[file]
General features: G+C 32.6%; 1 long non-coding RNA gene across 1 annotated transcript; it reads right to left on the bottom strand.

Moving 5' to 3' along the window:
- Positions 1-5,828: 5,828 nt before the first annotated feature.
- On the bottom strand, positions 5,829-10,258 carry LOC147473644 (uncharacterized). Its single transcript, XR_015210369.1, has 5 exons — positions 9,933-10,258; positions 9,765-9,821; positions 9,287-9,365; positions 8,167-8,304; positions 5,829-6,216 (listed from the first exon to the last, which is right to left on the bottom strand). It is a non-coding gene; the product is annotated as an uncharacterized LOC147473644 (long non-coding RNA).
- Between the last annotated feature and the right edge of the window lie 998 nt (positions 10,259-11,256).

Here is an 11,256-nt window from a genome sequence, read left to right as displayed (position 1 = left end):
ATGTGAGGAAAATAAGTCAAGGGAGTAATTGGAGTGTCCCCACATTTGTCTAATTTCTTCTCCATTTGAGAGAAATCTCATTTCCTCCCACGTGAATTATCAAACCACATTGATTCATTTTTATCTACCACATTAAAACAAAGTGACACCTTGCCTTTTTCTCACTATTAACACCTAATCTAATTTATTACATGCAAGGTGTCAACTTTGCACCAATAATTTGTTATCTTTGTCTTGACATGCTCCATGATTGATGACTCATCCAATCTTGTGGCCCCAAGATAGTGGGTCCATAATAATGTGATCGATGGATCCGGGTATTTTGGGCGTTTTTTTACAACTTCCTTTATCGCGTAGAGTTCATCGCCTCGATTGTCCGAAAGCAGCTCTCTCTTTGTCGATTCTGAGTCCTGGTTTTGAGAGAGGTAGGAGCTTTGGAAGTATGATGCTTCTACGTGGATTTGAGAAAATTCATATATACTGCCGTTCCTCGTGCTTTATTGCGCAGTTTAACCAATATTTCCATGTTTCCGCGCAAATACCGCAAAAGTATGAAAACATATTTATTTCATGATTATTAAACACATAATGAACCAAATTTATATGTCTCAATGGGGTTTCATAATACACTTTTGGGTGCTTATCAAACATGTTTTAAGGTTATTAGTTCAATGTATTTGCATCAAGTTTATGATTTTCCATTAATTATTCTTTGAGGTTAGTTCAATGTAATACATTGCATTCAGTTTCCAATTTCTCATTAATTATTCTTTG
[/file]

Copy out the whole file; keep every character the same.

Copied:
General features: G+C 32.6%; 1 long non-coding RNA gene across 1 annotated transcript; it reads right to left on the bottom strand.

Moving 5' to 3' along the window:
- Positions 1-5,828: 5,828 nt before the first annotated feature.
- On the bottom strand, positions 5,829-10,258 carry LOC147473644 (uncharacterized). Its single transcript, XR_015210369.1, has 5 exons — positions 9,933-10,258; positions 9,765-9,821; positions 9,287-9,365; positions 8,167-8,304; positions 5,829-6,216 (listed from the first exon to the last, which is right to left on the bottom strand). It is a non-coding gene; the product is annotated as an uncharacterized LOC147473644 (long non-coding RNA).
- Between the last annotated feature and the right edge of the window lie 998 nt (positions 10,259-11,256).

Here is an 11,256-nt window from a genome sequence, read left to right as displayed (position 1 = left end):
ATGTGAGGAAAATAAGTCAAGGGAGTAATTGGAGTGTCCCCACATTTGTCTAATTTCTTCTCCATTTGAGAGAAATCTCATTTCCTCCCACGTGAATTATCAAACCACATTGATTCATTTTTATCTACCACATTAAAACAAAGTGACACCTTGCCTTTTTCTCACTATTAACACCTAATCTAATTTATTACATGCAAGGTGTCAACTTTGCACCAATAATTTGTTATCTTTGTCTTGACATGCTCCATGATTGATGACTCATCCAATCTTGTGGCCCCAAGATAGTGGGTCCATAATAATGTGATCGATGGATCCGGGTATTTTGGGCGTTTTTTTACAACTTCCTTTATCGCGTAGAGTTCATCGCCTCGATTGTCCGAAAGCAGCTCTCTCTTTGTCGATTCTGAGTCCTGGTTTTGAGAGAGGTAGGAGCTTTGGAAGTATGATGCTTCTACGTGGATTTGAGAAAATTCATATATACTGCCGTTCCTCGTGCTTTATTGCGCAGTTTAACCAATATTTCCATGTTTCCGCGCAAATACCGCAAAAGTATGAAAACATATTTATTTCATGATTATTAAACACATAATGAACCAAATTTATATGTCTCAATGGGGTTTCATAATACACTTTTGGGTGCTTATCAAACATGTTTTAAGGTTATTAGTTCAATGTATTTGCATCAAGTTTATGATTTTCCATTAATTATTCTTTGAGGTTAGTTCAATGTAATACATTGCATTCAGTTTCCAATTTCTCATTAATTATTCTTTG